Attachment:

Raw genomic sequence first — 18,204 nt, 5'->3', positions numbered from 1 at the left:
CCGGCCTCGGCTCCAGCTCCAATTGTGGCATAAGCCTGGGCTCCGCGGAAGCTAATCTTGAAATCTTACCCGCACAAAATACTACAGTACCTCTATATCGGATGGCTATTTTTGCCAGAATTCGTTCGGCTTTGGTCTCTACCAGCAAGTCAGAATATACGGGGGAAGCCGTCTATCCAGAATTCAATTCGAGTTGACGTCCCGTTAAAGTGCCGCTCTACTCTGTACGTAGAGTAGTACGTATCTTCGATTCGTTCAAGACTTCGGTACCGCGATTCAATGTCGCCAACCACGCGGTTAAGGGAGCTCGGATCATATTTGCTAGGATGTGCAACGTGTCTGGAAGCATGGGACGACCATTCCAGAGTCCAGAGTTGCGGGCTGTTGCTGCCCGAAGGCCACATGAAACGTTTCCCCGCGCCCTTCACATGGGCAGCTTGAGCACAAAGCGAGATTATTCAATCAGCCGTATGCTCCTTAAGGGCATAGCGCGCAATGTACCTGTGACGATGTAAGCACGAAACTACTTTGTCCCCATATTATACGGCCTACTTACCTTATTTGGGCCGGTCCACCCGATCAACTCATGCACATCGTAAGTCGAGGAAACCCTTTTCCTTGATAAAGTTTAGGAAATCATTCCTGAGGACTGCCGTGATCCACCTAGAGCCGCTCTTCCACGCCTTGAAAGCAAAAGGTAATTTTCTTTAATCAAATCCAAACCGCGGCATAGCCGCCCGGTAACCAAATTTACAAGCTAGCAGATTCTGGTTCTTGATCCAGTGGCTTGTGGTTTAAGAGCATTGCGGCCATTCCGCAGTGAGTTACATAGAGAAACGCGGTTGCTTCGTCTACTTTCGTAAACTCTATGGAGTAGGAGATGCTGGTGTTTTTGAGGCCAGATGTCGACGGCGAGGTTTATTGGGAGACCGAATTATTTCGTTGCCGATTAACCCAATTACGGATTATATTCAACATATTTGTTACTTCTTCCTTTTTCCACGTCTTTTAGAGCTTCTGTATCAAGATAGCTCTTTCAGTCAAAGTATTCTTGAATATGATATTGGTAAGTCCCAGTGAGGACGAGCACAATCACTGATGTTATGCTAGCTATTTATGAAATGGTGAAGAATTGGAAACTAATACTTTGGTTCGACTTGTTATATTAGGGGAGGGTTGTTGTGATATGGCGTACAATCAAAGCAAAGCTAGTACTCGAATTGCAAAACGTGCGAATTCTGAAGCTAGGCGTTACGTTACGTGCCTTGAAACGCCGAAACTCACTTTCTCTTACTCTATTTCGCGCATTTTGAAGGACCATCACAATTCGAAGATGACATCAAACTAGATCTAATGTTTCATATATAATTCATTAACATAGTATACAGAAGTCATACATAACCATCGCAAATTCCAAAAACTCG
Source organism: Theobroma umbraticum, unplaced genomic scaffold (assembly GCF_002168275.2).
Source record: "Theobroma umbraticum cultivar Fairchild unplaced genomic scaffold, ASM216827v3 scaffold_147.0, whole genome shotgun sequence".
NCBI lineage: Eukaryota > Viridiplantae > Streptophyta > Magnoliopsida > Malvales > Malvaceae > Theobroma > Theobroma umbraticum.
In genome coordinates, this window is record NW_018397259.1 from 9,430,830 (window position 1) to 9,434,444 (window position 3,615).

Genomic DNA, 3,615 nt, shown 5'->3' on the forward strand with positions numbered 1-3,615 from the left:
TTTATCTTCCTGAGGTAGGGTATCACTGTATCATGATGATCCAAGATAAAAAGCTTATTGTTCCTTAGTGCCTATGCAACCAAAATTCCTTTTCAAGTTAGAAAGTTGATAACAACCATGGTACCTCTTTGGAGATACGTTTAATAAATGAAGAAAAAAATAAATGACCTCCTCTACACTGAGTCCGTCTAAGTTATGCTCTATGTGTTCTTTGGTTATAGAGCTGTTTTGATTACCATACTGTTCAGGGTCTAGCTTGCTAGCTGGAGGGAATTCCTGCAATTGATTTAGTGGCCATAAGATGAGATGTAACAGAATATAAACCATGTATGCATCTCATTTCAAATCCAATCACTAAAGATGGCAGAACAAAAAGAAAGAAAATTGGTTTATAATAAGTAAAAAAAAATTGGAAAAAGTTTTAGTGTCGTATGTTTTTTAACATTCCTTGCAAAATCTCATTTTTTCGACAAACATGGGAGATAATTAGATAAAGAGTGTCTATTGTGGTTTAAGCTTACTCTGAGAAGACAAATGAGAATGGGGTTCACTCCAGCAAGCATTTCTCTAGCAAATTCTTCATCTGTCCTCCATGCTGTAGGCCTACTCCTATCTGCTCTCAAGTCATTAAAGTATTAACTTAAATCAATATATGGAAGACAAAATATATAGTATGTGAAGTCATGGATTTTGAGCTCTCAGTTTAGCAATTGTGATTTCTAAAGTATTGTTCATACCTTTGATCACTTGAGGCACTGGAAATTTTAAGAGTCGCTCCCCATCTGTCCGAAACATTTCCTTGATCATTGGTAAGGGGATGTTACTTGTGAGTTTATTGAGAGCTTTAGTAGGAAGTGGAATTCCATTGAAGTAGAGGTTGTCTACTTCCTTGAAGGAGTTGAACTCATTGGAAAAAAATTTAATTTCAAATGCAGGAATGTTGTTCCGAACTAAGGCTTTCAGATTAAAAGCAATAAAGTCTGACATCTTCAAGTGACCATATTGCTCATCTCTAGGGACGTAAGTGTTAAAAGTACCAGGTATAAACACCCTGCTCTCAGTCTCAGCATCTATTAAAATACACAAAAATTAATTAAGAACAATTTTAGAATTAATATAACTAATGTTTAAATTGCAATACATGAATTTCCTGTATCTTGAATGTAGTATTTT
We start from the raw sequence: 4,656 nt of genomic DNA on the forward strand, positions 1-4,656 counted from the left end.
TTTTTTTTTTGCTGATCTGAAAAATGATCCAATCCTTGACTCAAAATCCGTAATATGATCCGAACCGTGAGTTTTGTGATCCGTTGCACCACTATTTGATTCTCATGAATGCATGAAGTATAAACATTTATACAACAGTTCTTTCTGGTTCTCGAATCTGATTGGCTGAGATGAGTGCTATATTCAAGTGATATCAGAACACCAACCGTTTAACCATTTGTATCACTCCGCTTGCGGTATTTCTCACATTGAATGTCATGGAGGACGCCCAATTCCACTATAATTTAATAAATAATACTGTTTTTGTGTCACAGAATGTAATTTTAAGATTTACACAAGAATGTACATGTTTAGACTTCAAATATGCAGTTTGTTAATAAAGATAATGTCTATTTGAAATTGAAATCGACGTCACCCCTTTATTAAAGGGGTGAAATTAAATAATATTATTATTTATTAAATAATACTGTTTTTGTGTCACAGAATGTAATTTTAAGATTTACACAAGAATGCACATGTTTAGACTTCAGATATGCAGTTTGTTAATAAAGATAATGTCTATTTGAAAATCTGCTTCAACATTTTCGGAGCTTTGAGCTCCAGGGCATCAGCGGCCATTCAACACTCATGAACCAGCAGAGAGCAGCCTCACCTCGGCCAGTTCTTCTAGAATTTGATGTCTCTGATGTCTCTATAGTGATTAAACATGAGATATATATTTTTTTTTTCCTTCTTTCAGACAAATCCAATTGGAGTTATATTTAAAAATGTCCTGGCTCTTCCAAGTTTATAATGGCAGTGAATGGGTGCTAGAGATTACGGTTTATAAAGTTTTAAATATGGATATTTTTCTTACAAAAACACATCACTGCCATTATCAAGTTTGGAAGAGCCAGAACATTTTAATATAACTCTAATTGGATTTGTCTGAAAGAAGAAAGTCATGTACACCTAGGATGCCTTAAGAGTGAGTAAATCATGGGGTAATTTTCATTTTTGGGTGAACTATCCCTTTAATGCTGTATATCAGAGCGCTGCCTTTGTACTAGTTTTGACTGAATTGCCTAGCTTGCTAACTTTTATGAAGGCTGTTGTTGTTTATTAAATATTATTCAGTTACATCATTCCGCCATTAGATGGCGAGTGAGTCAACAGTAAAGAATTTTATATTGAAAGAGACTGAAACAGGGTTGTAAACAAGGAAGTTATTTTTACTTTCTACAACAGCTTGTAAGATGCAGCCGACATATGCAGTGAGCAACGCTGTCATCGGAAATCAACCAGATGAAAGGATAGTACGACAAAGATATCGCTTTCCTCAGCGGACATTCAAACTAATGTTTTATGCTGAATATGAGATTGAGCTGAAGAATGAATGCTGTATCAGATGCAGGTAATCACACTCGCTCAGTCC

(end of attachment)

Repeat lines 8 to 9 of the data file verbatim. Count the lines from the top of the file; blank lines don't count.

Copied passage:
TTTATCTTCCTGAGGTAGGGTATCACTGTATCATGATGATCCAAGATAAAAAGCTTATTGTTCCTTAGTGCCTATGCAACCAAAATTCCTTTTCAAGTTAGAAAGTTGATAACAACCATGGTACCTCTTTGGAGATACGTTTAATAAATGAAGAAAAAAATAAATGACCTCCTCTACACTGAGTCCGTCTAAGTTATGCTCTATGTGTTCTTTGGTTATAGAGCTGTTTTGATTACCATACTGTTCAGGGTCTAGCTTGCTAGCTGGAGGGAATTCCTGCAATTGATTTAGTGGCCATAAGATGAGATGTAACAGAATATAAACCATGTATGCATCTCATTTCAAATCCAATCACTAAAGATGGCAGAACAAAAAGAAAGAAAATTGGTTTATAATAAGTAAAAAAAAATTGGAAAAAGTTTTAGTGTCGTATGTTTTTTAACATTCCTTGCAAAATCTCATTTTTTCGACAAACATGGGAGATAATTAGATAAAGAGTGTCTATTGTGGTTTAAGCTTACTCTGAGAAGACAAATGAGAATGGGGTTCACTCCAGCAAGCATTTCTCTAGCAAATTCTTCATCTGTCCTCCATGCTGTAGGCCTACTCCTATCTGCTCTCAAGTCATTAAAGTATTAACTTAAATCAATATATGGAAGACAAAATATATAGTATGTGAAGTCATGGATTTTGAGCTCTCAGTTTAGCAATTGTGATTTCTAAAGTATTGTTCATACCTTTGATCACTTGAGGCACTGGAAATTTTAAGAGTCGCTCCCCATCTGTCCGAAACATTTCCTTGATCATTGGTAAGGGGATGTTACTTGTGAGTTTATTGAGAGCTTTAGTAGGAAGTGGAATTCCATTGAAGTAGAGGTTGTCTACTTCCTTGAAGGAGTTGAACTCATTGGAAAAAAATTTAATTTCAAATGCAGGAATGTTGTTCCGAACTAAGGCTTTCAGATTAAAAGCAATAAAGTCTGACATCTTCAAGTGACCATATTGCTCATCTCTAGGGACGTAAGTGTTAAAAGTACCAGGTATAAACACCCTGCTCTCAGTCTCAGCATCTATTAAAATACACAAAAATTAATTAAGAACAATTTTAGAATTAATATAACTAATGTTTAAATTGCAATACATGAATTTCCTGTATCTTGAATGTAGTATTTT
We start from the raw sequence: 4,656 nt of genomic DNA on the forward strand, positions 1-4,656 counted from the left end.